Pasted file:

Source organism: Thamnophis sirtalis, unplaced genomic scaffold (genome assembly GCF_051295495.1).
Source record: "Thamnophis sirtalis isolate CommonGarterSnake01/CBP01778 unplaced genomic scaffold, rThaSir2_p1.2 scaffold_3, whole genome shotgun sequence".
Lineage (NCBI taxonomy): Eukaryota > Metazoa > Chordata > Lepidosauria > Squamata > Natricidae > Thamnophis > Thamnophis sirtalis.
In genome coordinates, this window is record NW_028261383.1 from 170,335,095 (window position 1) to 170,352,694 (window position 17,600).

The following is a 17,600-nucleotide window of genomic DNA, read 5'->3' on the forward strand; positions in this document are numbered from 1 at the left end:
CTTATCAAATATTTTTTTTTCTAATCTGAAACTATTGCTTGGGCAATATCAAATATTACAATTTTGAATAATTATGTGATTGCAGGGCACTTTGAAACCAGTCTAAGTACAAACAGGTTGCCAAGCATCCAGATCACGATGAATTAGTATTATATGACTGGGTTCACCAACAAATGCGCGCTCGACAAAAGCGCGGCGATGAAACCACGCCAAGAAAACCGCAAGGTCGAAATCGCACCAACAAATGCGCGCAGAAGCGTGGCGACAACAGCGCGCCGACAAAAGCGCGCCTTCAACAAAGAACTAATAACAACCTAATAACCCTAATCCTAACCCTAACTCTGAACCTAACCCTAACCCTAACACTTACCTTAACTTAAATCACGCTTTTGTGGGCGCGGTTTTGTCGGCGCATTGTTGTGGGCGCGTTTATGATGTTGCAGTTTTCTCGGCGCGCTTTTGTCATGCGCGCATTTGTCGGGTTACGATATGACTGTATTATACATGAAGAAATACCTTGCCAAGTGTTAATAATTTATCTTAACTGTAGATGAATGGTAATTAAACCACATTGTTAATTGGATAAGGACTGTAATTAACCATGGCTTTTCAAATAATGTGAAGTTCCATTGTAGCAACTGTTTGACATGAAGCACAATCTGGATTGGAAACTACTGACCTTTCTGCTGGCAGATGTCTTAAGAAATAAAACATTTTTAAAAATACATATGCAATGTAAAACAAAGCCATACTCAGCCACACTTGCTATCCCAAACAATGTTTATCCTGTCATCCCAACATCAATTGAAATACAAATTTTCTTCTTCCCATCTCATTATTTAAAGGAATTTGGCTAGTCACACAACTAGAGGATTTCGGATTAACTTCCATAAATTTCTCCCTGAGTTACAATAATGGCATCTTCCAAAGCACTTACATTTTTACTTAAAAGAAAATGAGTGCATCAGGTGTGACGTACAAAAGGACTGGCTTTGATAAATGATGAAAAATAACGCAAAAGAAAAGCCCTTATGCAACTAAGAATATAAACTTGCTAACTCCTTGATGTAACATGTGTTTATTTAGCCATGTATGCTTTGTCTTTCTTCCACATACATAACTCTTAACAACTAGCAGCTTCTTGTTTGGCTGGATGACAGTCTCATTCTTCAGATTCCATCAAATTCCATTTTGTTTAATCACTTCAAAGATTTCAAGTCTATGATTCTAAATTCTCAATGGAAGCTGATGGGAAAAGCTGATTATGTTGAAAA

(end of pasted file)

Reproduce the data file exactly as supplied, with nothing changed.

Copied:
Source organism: Thamnophis sirtalis, unplaced genomic scaffold (genome assembly GCF_051295495.1).
Source record: "Thamnophis sirtalis isolate CommonGarterSnake01/CBP01778 unplaced genomic scaffold, rThaSir2_p1.2 scaffold_3, whole genome shotgun sequence".
Lineage (NCBI taxonomy): Eukaryota > Metazoa > Chordata > Lepidosauria > Squamata > Natricidae > Thamnophis > Thamnophis sirtalis.
In genome coordinates, this window is record NW_028261383.1 from 170,335,095 (window position 1) to 170,352,694 (window position 17,600).

The following is a 17,600-nucleotide window of genomic DNA, read 5'->3' on the forward strand; positions in this document are numbered from 1 at the left end:
CTTATCAAATATTTTTTTTTCTAATCTGAAACTATTGCTTGGGCAATATCAAATATTACAATTTTGAATAATTATGTGATTGCAGGGCACTTTGAAACCAGTCTAAGTACAAACAGGTTGCCAAGCATCCAGATCACGATGAATTAGTATTATATGACTGGGTTCACCAACAAATGCGCGCTCGACAAAAGCGCGGCGATGAAACCACGCCAAGAAAACCGCAAGGTCGAAATCGCACCAACAAATGCGCGCAGAAGCGTGGCGACAACAGCGCGCCGACAAAAGCGCGCCTTCAACAAAGAACTAATAACAACCTAATAACCCTAATCCTAACCCTAACTCTGAACCTAACCCTAACCCTAACACTTACCTTAACTTAAATCACGCTTTTGTGGGCGCGGTTTTGTCGGCGCATTGTTGTGGGCGCGTTTATGATGTTGCAGTTTTCTCGGCGCGCTTTTGTCATGCGCGCATTTGTCGGGTTACGATATGACTGTATTATACATGAAGAAATACCTTGCCAAGTGTTAATAATTTATCTTAACTGTAGATGAATGGTAATTAAACCACATTGTTAATTGGATAAGGACTGTAATTAACCATGGCTTTTCAAATAATGTGAAGTTCCATTGTAGCAACTGTTTGACATGAAGCACAATCTGGATTGGAAACTACTGACCTTTCTGCTGGCAGATGTCTTAAGAAATAAAACATTTTTAAAAATACATATGCAATGTAAAACAAAGCCATACTCAGCCACACTTGCTATCCCAAACAATGTTTATCCTGTCATCCCAACATCAATTGAAATACAAATTTTCTTCTTCCCATCTCATTATTTAAAGGAATTTGGCTAGTCACACAACTAGAGGATTTCGGATTAACTTCCATAAATTTCTCCCTGAGTTACAATAATGGCATCTTCCAAAGCACTTACATTTTTACTTAAAAGAAAATGAGTGCATCAGGTGTGACGTACAAAAGGACTGGCTTTGATAAATGATGAAAAATAACGCAAAAGAAAAGCCCTTATGCAACTAAGAATATAAACTTGCTAACTCCTTGATGTAACATGTGTTTATTTAGCCATGTATGCTTTGTCTTTCTTCCACATACATAACTCTTAACAACTAGCAGCTTCTTGTTTGGCTGGATGACAGTCTCATTCTTCAGATTCCATCAAATTCCATTTTGTTTAATCACTTCAAAGATTTCAAGTCTATGATTCTAAATTCTCAATGGAAGCTGATGGGAAAAGCTGATTATGTTGAAAA